“Only connect” could be the slogan of “Voyages,” a heartfelt, soberly engaging story of three elderly Jewish women seeking relatives, memories or roots lost in the Holocaust. Pic marks a sensitive feature debut for Emmanuel Finkiel, an experienced French a.d. and director of the Cesar-winning short “Madame Jacques sur la Croisette.” Film recovers from its low-key, inconclusive opening tales in a genuinely moving final episode set in Israel that subtly connects the character threads. Hardly an upbeat movie, it will have to hunt out specialized niches where its delicate, understated sentiments and refined lensing can be appreciated. Though its treatment of the women’s solitude is universal, it will be particularly meaningful to Jewish audiences.
A busload of elderly Jews is on a tour of Poland. Rivka (Shulamit Adar) is so lost in thought at an old Jewish cemetery that she gets momentarily left behind. The episode sets off her long-suppressed resentment toward her husband, who didn’t even notice she was missing. He reproaches her for constantly rehashing the past. Still, she realizes she hasn’t the courage to leave him, to change.
In the second story, set in Paris, Regine (Liliane Rovere) receives a phone call informing her that her father, whom she always believed died in a concentration camp, is alive and living in Lithuania. At the train station, she meets a very old man who barely recognizes her. He explains that after the camp was liberated, he started walking east and wound up behind the Iron Curtain, unable to return to Paris. There he remarried. Regine has doubts that he is really her father. But the spry old man, amazingly able to roll with life’s punches, soon makes himself comfortable in her life and family.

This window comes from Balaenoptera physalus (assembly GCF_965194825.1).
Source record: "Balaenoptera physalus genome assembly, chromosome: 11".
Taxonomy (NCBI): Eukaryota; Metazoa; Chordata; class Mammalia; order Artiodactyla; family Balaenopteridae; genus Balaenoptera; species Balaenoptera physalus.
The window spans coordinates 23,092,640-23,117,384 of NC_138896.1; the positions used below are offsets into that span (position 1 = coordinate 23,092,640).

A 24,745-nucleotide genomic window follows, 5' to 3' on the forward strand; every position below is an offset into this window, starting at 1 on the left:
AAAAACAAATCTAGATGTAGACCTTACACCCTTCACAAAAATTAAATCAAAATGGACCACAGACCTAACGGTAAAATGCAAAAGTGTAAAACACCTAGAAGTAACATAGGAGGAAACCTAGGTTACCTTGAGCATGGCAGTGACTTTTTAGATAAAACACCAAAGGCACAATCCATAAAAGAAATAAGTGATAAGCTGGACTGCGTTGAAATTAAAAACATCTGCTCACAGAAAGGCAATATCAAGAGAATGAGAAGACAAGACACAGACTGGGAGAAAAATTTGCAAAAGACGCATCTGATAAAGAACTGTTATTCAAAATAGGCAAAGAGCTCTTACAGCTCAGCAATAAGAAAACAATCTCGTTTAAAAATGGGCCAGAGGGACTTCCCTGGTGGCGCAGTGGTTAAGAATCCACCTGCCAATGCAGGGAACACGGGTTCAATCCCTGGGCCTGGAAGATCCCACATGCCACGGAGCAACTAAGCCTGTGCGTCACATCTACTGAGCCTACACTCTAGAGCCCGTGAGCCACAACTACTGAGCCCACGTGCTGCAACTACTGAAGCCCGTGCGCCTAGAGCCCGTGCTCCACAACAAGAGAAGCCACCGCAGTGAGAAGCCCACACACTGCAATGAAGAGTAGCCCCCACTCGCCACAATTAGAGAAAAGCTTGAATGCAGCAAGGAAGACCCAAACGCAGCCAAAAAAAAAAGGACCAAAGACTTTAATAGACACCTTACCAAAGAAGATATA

The film finally pays off in the last tale, centering on 85-year-old Vera (docilely played by non-pro Esther Gorintin), a sweet woman from Moscow who has been left alone in the world. She bravely followed her next-door neighbors when they emigrated to Israel. Vera spends a long, hot day searching for a cousin in Tel Aviv. At last she locates the woman, living happily in a big rest home. On her way back to her lodgings, Vera gets lost; Rivka, the woman from the first episode, invites her home to rest. They both speak Yiddish — which Vera is surprised to find few others do in Israel — and gently converse. A phone call adds a final connective thread to the story.
Lensing by Hans Meier in Poland and Paris has as essential clarity capable of expressing worlds in a single image, such as the passengers on two buses staring out the windows at one another and recognizing themselves. In Israel, Jean Claude Larrieu’s photography is warmer and closer to the main character, echoing Gorintin’s natural perf.